financial-crisisThink I am full of doom and gloom? Absolutely not. Both Matt and I are extreme optimists. But consider these facts: depressions happen on average once per lifetime, or every 80 years or so. It’s been 80 years since the last depression. The government is running budget deficits on a scale that has never been seen before, and has no way of paying back the money. The housing market has leveled off, but there is nothing to help it recover after the current first time house buyer’s stimulus wears off. The unemployment rate is getting higher, and there is nothing to slow that down. The US automakers have recovered for this month, but only because of $3 billion dollars of free money for (mostly American) clunkers. As soon as that stimulus effect wears off, the American car manufacturers will be in even worse shape than they were last month.

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Crocs, Boy Bands, And The Natural Formation Of Market Crashes

The current meme is that investment bubbles are unpredictable. These black swan events are random.

I agree that the exact timing of market crashes can’t be predicted, but there is nothing unnatural about a market crash, nor, as hard as this is to believe at our current point in economic history, is there anything unhealthy about a market crash.

The market crash seems to be hooked into psychological approaches to adoption and rejection of trends.

But a quick look at past bubble-bust tandems show a completely predictable pattern. They’re fads.

Look at the trajectory of Crocs–the ugly (at least to me) foam shoes.

At one time, they had a select following among boaters and water sport lovers. They were comfortable and tight-fitting. It was a following, kind of like those first few dotcom IPOs.

Then the shoes were kicked into mass consciousness. Everyone from Presidents to Rock Stars were wearing them. Just like everyone was investing in real estate a few years back.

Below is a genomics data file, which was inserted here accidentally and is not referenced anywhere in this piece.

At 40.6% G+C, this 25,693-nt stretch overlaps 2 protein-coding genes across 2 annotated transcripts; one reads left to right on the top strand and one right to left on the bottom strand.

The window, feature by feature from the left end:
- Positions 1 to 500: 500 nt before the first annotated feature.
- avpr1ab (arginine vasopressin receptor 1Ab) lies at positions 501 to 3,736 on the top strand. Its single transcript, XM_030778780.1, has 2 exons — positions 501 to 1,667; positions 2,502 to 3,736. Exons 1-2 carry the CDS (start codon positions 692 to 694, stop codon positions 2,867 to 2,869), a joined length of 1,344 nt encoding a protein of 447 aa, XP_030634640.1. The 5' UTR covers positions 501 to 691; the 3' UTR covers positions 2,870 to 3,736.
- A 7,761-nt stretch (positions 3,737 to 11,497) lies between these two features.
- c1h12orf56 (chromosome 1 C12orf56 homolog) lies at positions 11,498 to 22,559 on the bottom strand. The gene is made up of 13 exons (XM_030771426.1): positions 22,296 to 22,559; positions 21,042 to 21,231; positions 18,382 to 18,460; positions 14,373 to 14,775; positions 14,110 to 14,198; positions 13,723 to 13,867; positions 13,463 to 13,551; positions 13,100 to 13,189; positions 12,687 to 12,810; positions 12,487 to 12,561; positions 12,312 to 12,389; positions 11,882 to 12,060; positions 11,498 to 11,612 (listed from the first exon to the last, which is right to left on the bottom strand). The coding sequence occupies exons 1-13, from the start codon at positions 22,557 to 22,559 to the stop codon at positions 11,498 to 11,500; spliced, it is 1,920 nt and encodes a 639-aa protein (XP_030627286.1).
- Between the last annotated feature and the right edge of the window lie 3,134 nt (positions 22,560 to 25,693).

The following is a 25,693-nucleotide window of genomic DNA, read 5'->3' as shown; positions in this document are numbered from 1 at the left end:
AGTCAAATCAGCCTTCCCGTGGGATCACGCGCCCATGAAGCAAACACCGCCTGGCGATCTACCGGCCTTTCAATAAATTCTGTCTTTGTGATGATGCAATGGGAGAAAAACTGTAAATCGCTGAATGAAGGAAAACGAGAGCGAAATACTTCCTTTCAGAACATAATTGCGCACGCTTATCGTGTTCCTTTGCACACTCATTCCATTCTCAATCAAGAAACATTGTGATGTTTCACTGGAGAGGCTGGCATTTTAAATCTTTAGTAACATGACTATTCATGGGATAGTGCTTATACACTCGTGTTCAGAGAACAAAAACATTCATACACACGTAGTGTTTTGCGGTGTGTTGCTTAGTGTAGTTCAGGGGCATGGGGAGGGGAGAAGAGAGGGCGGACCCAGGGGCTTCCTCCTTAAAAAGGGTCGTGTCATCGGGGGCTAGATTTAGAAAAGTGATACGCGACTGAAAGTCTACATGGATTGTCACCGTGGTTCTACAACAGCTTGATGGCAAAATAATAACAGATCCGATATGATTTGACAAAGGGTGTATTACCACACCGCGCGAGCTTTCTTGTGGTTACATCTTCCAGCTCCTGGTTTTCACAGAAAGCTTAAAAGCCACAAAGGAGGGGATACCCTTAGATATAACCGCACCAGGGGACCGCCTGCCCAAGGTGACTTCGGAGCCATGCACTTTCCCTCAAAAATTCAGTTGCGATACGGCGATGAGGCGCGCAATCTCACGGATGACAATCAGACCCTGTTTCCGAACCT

Now, it appears that the Crocs company is declaring bankruptcy. Demand has plummeted and expenses have skyrocketed. Sound familiar?

The pattern of clothing fads follows almost exactly the trends of music fads, like boy bands. Cult following. Breakthrough album. World tour. Sophomore jinx album. And then, it’s onto the amusement park circuit.

As traders, we can draw a few lessons from this.

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Is 2009 the Start of the Next Depression?

It’s quite surprising that the most popular post we’ve had to date is about the possibility of a depression in 2009. I wrote that post at the end of last year, when this whole economic crisis is just getting started. Since then, the economy has steadily deteriorated. I wonder if more and more people are getting the idea that we could have another depression in the near future.

Notice that the title of today’s post is about the next depression. Many so-called financial experts on TV say, “I have never seen anything like this. We’re in uncharted waters.” This just means that they are clueless. There is nothing uncharted about depressions. In fact, a depression happens, on average, once every 80 years. There is no question that we will have another depression. The question is, will it be this year, or in another year?

Over the last few days, the stock market has rallied in a big way. Does this mean that the financial crisis is over? Absolutely not. There is nothing but bad financial news these days. And, the effects of layoffs, the falling stock market and bankrupt businesses is just beginning to have its effect. Besides that, it’s pretty obvious that the housing market will continue to fall quickly.

The chart of a stock or financial market index is nothing more than the sum of human emotion over time. Many people who think that they are financially educated, and have gone to college or sport MBAs believe that the price of the stock depends on fundamental values such as PE ratios. Although these fundamentals have some bearing on the stock price, there are other factors that are far more important. The most powerful factor that contributes to the valuation of the stock is human emotion.

Imagine a train going downhill, and the brakes are broken. How can you possibly stop it? It has so much momentum, and it’s so heavy, it is hard to imagine how much force is required to get it to stop. Our economy is quite similar. It has already generated so much momentum that it will continue to go down.

Is Obama going to be able to save us? Personally speaking, I don’t think so. However, the good news is that every individual has the power to save themselves. Each person can choose to drift along the river of financial loss, or take control of their ship and improve their financial future.

If you think this economy is all bad news, then consider this: in every economy, there are ways of making money. Here’s a recent post about some ideas about how to profit in the current falling economy.


Now Could Be a Good Time to Purchase Assets